Dear HoG: Skipping Physical Education Classes
Horizons in Hemophilia, Winter 2007
Why won't my son's hematologist give him an excuse to skip physical education classes? He's feeling fine now, but I don't want him to hurt his joints and have a bleed that we can't see.
It's normal to be concerned about joint bleeds and other injuries, but regular exercise will actually help your son stay healthy. Physical activity strengthens the muscles around the joints, giving them more protection. This is particularly important for joints that bear weight, such as those in the ankles and knees. Bleeding episodes might decrease with regular and appropriate exercise. The key is to make sure that your son is involved in the right types of play and exercise.
Most children with hemophilia and other bleeding disorders can participate in regular physical education classes, with the exception of contact sports. It's no stretch to see that football, boxing, hockey and wrestling are considered contact sports. With other sports such as baseball, talk to your child's hematologist about positions that are considered safe and those to be avoided. For example, pitching on a baseball team is discouraged because it may provoke elbow and ankle bleeds. However, the same child may do very well in an outfield position. Supervised swimming, tennis and bicycling usually are considered appropriate forms of exercise. Always check with your child's doctor to be sure.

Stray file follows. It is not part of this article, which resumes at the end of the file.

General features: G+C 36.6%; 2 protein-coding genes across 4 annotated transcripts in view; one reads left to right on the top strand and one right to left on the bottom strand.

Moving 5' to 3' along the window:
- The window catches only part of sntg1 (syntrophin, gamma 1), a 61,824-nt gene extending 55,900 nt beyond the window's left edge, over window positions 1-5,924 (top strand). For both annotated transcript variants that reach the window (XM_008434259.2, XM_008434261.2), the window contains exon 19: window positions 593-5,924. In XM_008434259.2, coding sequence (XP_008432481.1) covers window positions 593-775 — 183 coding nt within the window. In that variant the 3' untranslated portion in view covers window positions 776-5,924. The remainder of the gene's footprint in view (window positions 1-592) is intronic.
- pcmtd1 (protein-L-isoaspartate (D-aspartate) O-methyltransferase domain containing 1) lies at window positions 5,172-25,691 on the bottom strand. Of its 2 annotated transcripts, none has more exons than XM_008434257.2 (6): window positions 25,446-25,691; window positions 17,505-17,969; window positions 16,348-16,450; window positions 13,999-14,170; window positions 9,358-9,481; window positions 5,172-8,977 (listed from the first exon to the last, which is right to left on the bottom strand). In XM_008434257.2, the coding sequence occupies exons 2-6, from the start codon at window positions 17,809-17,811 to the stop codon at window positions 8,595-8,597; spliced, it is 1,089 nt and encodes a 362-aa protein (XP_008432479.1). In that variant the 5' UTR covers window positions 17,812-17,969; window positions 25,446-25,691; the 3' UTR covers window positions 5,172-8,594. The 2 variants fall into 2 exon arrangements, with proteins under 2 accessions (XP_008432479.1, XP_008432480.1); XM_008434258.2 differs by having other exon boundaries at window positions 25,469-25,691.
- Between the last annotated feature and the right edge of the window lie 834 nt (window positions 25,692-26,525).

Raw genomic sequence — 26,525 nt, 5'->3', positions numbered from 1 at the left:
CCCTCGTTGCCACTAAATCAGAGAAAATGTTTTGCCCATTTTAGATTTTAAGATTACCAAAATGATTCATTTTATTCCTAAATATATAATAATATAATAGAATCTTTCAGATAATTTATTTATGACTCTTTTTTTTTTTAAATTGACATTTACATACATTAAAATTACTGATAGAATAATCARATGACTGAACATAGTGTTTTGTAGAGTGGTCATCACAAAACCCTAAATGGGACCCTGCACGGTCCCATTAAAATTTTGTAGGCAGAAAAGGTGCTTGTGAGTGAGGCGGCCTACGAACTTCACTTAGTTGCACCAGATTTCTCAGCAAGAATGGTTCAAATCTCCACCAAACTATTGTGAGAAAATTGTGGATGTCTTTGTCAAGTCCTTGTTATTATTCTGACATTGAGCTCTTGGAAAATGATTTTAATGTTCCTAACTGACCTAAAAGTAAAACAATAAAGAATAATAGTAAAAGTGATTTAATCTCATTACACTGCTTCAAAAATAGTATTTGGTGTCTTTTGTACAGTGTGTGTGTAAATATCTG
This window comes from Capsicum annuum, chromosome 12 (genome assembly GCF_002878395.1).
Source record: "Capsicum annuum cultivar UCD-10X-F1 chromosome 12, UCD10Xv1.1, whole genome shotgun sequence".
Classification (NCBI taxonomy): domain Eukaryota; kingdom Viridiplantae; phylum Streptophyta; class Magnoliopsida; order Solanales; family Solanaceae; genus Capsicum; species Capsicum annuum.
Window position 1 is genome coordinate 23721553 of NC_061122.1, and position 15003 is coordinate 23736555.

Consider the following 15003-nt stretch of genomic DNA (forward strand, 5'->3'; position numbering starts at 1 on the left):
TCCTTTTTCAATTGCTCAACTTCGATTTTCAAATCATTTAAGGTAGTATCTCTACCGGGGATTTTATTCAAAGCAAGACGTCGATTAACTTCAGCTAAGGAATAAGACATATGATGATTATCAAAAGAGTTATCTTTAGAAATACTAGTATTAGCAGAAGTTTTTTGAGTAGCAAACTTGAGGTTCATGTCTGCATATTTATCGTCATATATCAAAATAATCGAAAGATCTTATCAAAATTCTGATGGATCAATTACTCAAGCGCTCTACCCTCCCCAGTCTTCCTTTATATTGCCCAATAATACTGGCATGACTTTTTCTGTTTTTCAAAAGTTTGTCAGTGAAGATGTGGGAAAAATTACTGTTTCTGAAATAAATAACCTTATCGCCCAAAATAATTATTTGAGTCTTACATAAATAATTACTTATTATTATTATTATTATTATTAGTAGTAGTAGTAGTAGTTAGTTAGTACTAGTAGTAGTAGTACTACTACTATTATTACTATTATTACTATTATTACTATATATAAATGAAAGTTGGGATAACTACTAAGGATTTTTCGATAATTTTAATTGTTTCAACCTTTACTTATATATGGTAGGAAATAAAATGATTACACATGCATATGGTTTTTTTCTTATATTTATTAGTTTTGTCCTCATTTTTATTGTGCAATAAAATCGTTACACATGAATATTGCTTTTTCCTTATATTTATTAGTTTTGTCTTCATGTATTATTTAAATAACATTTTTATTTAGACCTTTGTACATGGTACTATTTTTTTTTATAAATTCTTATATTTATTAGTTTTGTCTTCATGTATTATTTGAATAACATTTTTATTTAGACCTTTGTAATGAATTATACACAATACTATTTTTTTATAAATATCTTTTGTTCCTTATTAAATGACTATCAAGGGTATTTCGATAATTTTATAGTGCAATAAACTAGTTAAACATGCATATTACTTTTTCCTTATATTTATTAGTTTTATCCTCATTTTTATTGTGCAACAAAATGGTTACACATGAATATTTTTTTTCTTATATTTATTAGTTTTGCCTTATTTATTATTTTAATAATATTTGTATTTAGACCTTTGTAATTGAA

Exercise and team sports are also an important way for your child to release stress and learn good social skills, such as being a good team player. Self discipline, judgment and reliability also develop better in children who join others in safe types of activities and sports.